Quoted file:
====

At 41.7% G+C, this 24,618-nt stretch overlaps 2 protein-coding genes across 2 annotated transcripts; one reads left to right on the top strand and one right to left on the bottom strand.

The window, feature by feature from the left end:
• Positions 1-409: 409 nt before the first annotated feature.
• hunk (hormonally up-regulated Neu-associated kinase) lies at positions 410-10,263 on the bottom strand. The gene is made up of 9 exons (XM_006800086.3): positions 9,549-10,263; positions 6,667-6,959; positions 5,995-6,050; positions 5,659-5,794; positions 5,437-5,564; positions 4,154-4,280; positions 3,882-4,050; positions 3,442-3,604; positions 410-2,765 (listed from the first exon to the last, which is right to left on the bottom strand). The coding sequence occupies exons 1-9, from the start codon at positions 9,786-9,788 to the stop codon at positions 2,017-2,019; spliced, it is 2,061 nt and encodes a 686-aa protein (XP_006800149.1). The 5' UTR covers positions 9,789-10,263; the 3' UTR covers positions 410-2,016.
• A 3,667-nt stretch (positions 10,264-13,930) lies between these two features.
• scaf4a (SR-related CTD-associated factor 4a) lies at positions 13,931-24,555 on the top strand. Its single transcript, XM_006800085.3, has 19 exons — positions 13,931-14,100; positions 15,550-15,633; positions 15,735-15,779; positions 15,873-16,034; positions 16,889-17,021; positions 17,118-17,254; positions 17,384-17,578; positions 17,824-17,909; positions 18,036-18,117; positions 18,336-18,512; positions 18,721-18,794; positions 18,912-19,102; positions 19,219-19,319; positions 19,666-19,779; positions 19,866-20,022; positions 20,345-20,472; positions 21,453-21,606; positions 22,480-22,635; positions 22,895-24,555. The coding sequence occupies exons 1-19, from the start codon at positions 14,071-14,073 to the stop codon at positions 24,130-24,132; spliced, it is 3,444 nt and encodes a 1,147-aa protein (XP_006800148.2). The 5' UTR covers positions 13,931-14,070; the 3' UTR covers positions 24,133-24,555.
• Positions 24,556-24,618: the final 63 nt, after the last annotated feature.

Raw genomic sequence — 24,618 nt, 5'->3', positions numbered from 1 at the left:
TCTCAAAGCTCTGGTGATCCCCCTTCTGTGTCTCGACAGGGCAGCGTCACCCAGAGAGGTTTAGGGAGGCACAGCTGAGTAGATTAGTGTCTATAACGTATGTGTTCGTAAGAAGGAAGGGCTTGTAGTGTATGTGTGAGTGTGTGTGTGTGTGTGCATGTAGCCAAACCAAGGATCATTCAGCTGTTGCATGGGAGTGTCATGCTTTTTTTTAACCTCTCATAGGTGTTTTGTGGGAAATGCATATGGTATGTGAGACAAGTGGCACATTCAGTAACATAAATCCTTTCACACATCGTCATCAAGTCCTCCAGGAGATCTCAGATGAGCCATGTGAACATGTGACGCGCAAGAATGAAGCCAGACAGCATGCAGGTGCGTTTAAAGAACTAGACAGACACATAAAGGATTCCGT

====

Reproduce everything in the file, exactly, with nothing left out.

At 41.7% G+C, this 24,618-nt stretch overlaps 2 protein-coding genes across 2 annotated transcripts; one reads left to right on the top strand and one right to left on the bottom strand.

The window, feature by feature from the left end:
• Positions 1-409: 409 nt before the first annotated feature.
• hunk (hormonally up-regulated Neu-associated kinase) lies at positions 410-10,263 on the bottom strand. The gene is made up of 9 exons (XM_006800086.3): positions 9,549-10,263; positions 6,667-6,959; positions 5,995-6,050; positions 5,659-5,794; positions 5,437-5,564; positions 4,154-4,280; positions 3,882-4,050; positions 3,442-3,604; positions 410-2,765 (listed from the first exon to the last, which is right to left on the bottom strand). The coding sequence occupies exons 1-9, from the start codon at positions 9,786-9,788 to the stop codon at positions 2,017-2,019; spliced, it is 2,061 nt and encodes a 686-aa protein (XP_006800149.1). The 5' UTR covers positions 9,789-10,263; the 3' UTR covers positions 410-2,016.
• A 3,667-nt stretch (positions 10,264-13,930) lies between these two features.
• scaf4a (SR-related CTD-associated factor 4a) lies at positions 13,931-24,555 on the top strand. Its single transcript, XM_006800085.3, has 19 exons — positions 13,931-14,100; positions 15,550-15,633; positions 15,735-15,779; positions 15,873-16,034; positions 16,889-17,021; positions 17,118-17,254; positions 17,384-17,578; positions 17,824-17,909; positions 18,036-18,117; positions 18,336-18,512; positions 18,721-18,794; positions 18,912-19,102; positions 19,219-19,319; positions 19,666-19,779; positions 19,866-20,022; positions 20,345-20,472; positions 21,453-21,606; positions 22,480-22,635; positions 22,895-24,555. The coding sequence occupies exons 1-19, from the start codon at positions 14,071-14,073 to the stop codon at positions 24,130-24,132; spliced, it is 3,444 nt and encodes a 1,147-aa protein (XP_006800148.2). The 5' UTR covers positions 13,931-14,070; the 3' UTR covers positions 24,133-24,555.
• Positions 24,556-24,618: the final 63 nt, after the last annotated feature.

Raw genomic sequence — 24,618 nt, 5'->3', positions numbered from 1 at the left:
TCTCAAAGCTCTGGTGATCCCCCTTCTGTGTCTCGACAGGGCAGCGTCACCCAGAGAGGTTTAGGGAGGCACAGCTGAGTAGATTAGTGTCTATAACGTATGTGTTCGTAAGAAGGAAGGGCTTGTAGTGTATGTGTGAGTGTGTGTGTGTGTGTGCATGTAGCCAAACCAAGGATCATTCAGCTGTTGCATGGGAGTGTCATGCTTTTTTTTAACCTCTCATAGGTGTTTTGTGGGAAATGCATATGGTATGTGAGACAAGTGGCACATTCAGTAACATAAATCCTTTCACACATCGTCATCAAGTCCTCCAGGAGATCTCAGATGAGCCATGTGAACATGTGACGCGCAAGAATGAAGCCAGACAGCATGCAGGTGCGTTTAAAGAACTAGACAGACACATAAAGGATTCCGT